Annie Lane

Annie Lane

Dear Annie: I’ve been applying for jobs but having no luck. I did interview at two places this month. It did not work out at either.

I’m wondering about one part of the interview. When they ask if I have any questions for them, what am I supposed to say? I really need work and, honestly, don’t need to know anything except whether I have the job. I tend to blank out and say no, thanking them for their time.

Any advice you can offer would be appreciated.

— Striking Out

Dear Striking Out: You’re interviewing them as much as they’re interviewing you. You may not feel like it, especially in a tough economic climate. But act like it anyway. It will imbue you with a sense of confidence that is far more alluring to employers than an air of desperation.

Here are old standbys that are perfectly appropriate to ask: “Is there room for growth here?” “What do you feel is the most challenging part of this position?” “Are there opportunities for evaluation?”

Then there are some that are less common but perhaps even more compelling, e.g., “Do you have any concerns about my qualifications?” or “Would you be able to share an example of someone who excelled in this role? Or an example of someone who wasn’t a good fit and why?”

Bring a notepad with keywords jotted down to jog your memory, and take notes on their responses. Employers want to know that you’re interested. Most importantly, remember to breathe and smile. You’ve got this.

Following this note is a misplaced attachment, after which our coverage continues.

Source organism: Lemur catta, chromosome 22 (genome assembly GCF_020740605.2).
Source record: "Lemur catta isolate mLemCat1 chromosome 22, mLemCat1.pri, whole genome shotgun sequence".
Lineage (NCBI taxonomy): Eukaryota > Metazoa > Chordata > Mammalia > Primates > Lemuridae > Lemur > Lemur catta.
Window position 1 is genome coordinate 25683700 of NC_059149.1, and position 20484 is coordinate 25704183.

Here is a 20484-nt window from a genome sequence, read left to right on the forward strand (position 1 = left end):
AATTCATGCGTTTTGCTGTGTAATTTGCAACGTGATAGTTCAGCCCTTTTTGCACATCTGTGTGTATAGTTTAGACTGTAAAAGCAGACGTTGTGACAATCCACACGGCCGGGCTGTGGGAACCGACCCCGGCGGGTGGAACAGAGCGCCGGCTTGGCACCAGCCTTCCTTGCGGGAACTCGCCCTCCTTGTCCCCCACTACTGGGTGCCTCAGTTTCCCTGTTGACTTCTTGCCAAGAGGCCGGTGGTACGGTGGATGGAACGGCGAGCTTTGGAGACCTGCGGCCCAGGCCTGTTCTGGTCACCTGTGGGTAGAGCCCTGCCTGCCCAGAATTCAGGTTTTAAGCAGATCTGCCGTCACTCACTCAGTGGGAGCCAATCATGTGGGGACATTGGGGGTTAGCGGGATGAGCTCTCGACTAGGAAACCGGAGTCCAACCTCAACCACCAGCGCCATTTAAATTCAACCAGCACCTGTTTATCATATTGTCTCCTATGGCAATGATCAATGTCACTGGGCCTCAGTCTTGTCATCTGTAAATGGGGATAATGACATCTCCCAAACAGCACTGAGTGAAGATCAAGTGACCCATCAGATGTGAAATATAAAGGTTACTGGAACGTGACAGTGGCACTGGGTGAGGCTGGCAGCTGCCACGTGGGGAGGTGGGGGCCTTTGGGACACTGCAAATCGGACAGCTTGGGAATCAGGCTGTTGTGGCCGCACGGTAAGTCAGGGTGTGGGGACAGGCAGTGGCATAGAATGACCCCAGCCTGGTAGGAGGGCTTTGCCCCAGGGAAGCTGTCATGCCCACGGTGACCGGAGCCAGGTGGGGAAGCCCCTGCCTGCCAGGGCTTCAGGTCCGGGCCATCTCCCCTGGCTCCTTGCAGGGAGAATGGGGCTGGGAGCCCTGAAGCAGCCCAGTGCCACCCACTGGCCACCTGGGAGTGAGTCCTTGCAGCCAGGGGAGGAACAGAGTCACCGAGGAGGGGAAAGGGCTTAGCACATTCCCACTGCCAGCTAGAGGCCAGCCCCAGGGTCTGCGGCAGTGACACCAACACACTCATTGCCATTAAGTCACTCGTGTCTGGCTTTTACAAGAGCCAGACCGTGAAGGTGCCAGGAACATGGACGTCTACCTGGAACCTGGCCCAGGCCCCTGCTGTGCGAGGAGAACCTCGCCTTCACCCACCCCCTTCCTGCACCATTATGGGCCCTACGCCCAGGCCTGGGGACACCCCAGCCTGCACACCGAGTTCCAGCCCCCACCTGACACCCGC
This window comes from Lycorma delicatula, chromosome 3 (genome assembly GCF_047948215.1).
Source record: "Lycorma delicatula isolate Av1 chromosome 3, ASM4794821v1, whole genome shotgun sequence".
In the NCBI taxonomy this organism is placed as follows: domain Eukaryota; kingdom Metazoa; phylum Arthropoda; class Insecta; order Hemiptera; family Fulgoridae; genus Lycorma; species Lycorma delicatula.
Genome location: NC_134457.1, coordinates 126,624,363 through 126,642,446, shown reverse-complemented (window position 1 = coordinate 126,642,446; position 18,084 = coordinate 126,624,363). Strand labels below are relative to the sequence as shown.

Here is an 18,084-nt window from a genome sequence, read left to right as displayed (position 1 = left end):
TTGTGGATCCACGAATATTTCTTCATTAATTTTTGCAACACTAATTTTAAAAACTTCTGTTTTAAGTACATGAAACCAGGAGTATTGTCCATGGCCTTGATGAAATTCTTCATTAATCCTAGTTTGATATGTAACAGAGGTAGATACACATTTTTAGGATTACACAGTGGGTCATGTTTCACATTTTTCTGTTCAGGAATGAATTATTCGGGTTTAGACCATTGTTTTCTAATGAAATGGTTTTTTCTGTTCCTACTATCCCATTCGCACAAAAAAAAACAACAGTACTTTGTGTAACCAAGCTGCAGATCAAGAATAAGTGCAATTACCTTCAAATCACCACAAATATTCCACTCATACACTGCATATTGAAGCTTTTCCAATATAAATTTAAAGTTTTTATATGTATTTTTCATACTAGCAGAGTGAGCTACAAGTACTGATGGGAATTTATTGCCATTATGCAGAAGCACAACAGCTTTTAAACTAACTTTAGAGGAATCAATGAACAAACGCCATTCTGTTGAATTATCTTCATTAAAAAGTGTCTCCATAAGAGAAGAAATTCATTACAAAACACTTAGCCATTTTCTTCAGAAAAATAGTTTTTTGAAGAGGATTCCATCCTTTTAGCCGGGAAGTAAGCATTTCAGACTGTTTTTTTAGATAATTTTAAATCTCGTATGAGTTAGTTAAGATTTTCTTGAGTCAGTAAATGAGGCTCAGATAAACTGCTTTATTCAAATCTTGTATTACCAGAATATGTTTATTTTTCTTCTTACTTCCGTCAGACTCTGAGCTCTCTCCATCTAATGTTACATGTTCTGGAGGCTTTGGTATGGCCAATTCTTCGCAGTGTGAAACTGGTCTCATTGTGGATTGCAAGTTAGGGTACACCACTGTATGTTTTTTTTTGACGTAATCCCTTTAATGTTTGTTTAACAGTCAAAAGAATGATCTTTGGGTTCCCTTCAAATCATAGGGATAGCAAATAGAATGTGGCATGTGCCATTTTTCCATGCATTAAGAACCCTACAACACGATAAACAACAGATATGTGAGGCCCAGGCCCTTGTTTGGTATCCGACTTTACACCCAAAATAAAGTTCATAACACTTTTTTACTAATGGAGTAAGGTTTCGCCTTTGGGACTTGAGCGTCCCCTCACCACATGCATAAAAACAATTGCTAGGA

Dear Annie: We are spending the springtime at home with just a few others, not at all what we expected to be doing. Normally, there would be proms, sports, religious gatherings, graduations, weddings and so many other events with family and friends. The Key Idea, a community arts organization is collecting postcard stories about quarantine experiences. There are some challenges, but lots of wonderful things are happening as well.

People of all ages are invited to be a part of this community art project by documenting firsthand experiences during this historic time.

What is your quarantine experience and how are you coping? Send us the good, the bad, the sad, the funny and the ironic. You can make a postcard on paper or digitally. Share your ideas and strategies for coping and have your postcard featured on our site.

Mail cards to: The Keys to Coping, PO Box 304, West Hyannisport, MA 02672. Or email them to thekeyidea@gmail.com. Find out more on thekeyidea.org.

— Lenore Lyons, founder, The Key Idea

Dear Ms. Lyons: What a fun idea, and it’s important to document this time in history for future generations to look back on. I’m happy to print the address here and encourage readers to share their stories.

Dear Annie: I just read the letter and your answer to “Excuse You,” whose new boyfriend frequently burps. I used to wonder what was wrong with my husband, too. Then we discovered that he is gluten-sensitive! He cut out the gluten, and he’s had no burping or gas since. That could be the case here.

— You’re Excused

Dear You’re Excused: Thanks for sharing this possible explanation. Indeed, gluten sensitivity often causes gas, which can manifest as belching. According to the nonprofit patient advocacy group Beyond Celiac, other symptoms of non-celiac gluten sensitivity include abdominal pain, diarrhea or constipation, nausea, headache, brain fog, joint pain, numbness in the legs, arms or fingers and fatigue.

If you have these symptoms, consider asking your doctor to run a test for gluten sensitivity or celiac disease. For more information on gluten sensitivity and celiac disease, visit https://www.beyondceliac.org.

Annie Lane, a graduate of New York Law School and New York University, writes this column for Creators Syndicate. Email questions to dearannie@creators.com.

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